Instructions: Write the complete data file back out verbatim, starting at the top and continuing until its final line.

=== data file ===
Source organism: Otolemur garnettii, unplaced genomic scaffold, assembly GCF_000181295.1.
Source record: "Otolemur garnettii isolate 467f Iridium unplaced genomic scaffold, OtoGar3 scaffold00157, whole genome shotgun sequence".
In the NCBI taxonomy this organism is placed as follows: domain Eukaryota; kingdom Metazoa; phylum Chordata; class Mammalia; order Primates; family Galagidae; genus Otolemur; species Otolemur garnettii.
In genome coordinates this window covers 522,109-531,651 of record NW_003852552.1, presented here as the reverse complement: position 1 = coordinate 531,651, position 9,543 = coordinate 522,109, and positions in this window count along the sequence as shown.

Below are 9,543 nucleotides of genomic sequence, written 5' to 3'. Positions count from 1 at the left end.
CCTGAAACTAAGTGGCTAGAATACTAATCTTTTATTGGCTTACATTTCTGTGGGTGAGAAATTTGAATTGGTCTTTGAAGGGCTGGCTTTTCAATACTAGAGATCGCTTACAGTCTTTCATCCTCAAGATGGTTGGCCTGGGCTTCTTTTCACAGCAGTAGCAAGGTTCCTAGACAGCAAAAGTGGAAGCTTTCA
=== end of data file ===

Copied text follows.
Source organism: Otolemur garnettii, unplaced genomic scaffold, assembly GCF_000181295.1.
Source record: "Otolemur garnettii isolate 467f Iridium unplaced genomic scaffold, OtoGar3 scaffold00157, whole genome shotgun sequence".
In the NCBI taxonomy this organism is placed as follows: domain Eukaryota; kingdom Metazoa; phylum Chordata; class Mammalia; order Primates; family Galagidae; genus Otolemur; species Otolemur garnettii.
In genome coordinates this window covers 522,109-531,651 of record NW_003852552.1, presented here as the reverse complement: position 1 = coordinate 531,651, position 9,543 = coordinate 522,109, and positions in this window count along the sequence as shown.

Below are 9,543 nucleotides of genomic sequence, written 5' to 3'. Positions count from 1 at the left end.
CCTGAAACTAAGTGGCTAGAATACTAATCTTTTATTGGCTTACATTTCTGTGGGTGAGAAATTTGAATTGGTCTTTGAAGGGCTGGCTTTTCAATACTAGAGATCGCTTACAGTCTTTCATCCTCAAGATGGTTGGCCTGGGCTTCTTTTCACAGCAGTAGCAAGGTTCCTAGACAGCAAAAGTGGAAGCTTTCA